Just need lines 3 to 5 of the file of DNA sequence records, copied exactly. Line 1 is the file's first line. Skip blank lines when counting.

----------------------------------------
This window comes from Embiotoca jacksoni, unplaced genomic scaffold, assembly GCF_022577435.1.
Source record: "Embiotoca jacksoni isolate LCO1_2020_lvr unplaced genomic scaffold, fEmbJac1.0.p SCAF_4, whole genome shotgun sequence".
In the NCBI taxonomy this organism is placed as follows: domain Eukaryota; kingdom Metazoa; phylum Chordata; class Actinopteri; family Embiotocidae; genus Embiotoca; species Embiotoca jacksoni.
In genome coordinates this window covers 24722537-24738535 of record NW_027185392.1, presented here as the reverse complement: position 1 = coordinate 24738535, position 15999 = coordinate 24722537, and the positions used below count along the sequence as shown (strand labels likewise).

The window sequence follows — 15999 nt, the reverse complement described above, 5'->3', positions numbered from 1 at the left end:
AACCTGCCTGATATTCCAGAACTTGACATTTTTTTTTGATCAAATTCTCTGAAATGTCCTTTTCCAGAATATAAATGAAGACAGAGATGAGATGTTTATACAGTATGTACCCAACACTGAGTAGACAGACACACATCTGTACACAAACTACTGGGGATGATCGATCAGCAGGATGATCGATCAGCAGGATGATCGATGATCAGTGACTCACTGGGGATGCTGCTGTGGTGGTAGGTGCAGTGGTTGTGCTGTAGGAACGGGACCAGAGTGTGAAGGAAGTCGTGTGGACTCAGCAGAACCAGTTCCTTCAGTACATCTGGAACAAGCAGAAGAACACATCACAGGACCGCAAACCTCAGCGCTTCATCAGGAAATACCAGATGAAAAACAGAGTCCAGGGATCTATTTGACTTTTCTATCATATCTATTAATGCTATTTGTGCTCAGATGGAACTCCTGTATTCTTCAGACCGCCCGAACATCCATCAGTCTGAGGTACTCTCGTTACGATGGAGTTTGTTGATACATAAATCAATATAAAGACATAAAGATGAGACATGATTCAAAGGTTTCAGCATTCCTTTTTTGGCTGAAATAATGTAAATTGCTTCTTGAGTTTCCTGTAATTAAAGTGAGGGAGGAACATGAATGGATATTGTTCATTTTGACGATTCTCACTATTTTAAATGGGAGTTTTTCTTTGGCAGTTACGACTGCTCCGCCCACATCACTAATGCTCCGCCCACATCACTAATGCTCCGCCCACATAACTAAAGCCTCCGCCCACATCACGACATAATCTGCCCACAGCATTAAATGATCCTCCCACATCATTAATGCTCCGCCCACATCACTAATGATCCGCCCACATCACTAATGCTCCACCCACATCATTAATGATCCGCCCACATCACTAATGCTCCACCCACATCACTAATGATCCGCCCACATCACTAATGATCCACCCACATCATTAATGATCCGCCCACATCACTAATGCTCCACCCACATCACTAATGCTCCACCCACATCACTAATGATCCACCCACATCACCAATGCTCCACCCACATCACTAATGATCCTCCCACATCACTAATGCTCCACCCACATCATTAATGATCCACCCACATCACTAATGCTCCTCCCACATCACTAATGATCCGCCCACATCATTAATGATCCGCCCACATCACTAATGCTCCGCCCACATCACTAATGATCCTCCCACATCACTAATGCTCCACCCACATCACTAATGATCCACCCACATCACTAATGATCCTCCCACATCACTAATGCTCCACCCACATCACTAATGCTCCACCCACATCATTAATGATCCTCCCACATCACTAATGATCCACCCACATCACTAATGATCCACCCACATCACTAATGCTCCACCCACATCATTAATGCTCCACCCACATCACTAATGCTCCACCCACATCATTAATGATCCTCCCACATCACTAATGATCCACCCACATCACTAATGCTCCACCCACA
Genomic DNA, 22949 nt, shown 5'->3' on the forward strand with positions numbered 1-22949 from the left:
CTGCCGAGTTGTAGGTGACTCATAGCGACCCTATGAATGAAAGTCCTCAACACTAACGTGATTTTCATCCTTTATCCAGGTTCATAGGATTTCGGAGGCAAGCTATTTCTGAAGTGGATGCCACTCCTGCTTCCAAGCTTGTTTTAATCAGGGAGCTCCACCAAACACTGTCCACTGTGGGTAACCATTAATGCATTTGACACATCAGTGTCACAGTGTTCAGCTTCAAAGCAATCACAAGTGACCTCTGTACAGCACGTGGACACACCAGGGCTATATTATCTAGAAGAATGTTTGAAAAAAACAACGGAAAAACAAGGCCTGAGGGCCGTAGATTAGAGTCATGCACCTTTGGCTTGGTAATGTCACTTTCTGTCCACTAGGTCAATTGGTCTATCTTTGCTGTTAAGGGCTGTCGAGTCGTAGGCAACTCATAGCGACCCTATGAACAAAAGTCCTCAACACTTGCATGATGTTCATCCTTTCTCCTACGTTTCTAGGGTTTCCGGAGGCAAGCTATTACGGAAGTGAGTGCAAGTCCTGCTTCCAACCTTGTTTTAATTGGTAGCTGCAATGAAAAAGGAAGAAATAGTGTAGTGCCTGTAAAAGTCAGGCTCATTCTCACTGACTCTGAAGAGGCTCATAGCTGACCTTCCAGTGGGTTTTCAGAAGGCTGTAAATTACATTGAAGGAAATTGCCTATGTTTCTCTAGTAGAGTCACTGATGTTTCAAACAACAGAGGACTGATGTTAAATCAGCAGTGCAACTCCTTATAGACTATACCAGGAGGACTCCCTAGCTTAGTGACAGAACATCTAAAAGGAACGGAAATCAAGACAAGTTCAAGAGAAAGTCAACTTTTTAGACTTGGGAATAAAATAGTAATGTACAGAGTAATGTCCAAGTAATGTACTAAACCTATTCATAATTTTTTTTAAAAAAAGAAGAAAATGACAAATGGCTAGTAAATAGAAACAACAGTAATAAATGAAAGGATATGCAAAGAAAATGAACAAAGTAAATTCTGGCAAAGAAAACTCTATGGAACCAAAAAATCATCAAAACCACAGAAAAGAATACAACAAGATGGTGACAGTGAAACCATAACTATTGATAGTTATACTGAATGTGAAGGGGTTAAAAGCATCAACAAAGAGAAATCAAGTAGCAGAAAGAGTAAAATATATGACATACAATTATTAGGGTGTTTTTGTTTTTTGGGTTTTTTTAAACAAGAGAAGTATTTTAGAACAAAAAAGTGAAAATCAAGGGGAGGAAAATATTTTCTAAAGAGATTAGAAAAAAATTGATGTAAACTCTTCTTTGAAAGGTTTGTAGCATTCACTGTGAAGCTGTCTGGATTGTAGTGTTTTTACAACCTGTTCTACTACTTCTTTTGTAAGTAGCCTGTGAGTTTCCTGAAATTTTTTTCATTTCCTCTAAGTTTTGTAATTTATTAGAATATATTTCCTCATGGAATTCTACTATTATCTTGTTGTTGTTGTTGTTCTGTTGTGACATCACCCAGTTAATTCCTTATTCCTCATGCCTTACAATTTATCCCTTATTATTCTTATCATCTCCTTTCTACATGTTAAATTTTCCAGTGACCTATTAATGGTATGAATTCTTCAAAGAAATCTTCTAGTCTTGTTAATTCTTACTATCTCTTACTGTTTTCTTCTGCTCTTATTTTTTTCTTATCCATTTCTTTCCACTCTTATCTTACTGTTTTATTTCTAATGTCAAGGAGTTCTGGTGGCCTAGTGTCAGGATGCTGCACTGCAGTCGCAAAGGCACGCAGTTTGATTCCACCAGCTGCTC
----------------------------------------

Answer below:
In the NCBI taxonomy this organism is placed as follows: domain Eukaryota; kingdom Metazoa; phylum Chordata; class Actinopteri; family Embiotocidae; genus Embiotoca; species Embiotoca jacksoni.
In genome coordinates this window covers 24722537-24738535 of record NW_027185392.1, presented here as the reverse complement: position 1 = coordinate 24738535, position 15999 = coordinate 24722537, and the positions used below count along the sequence as shown (strand labels likewise).

The window sequence follows — 15999 nt, the reverse complement described above, 5'->3', positions numbered from 1 at the left end: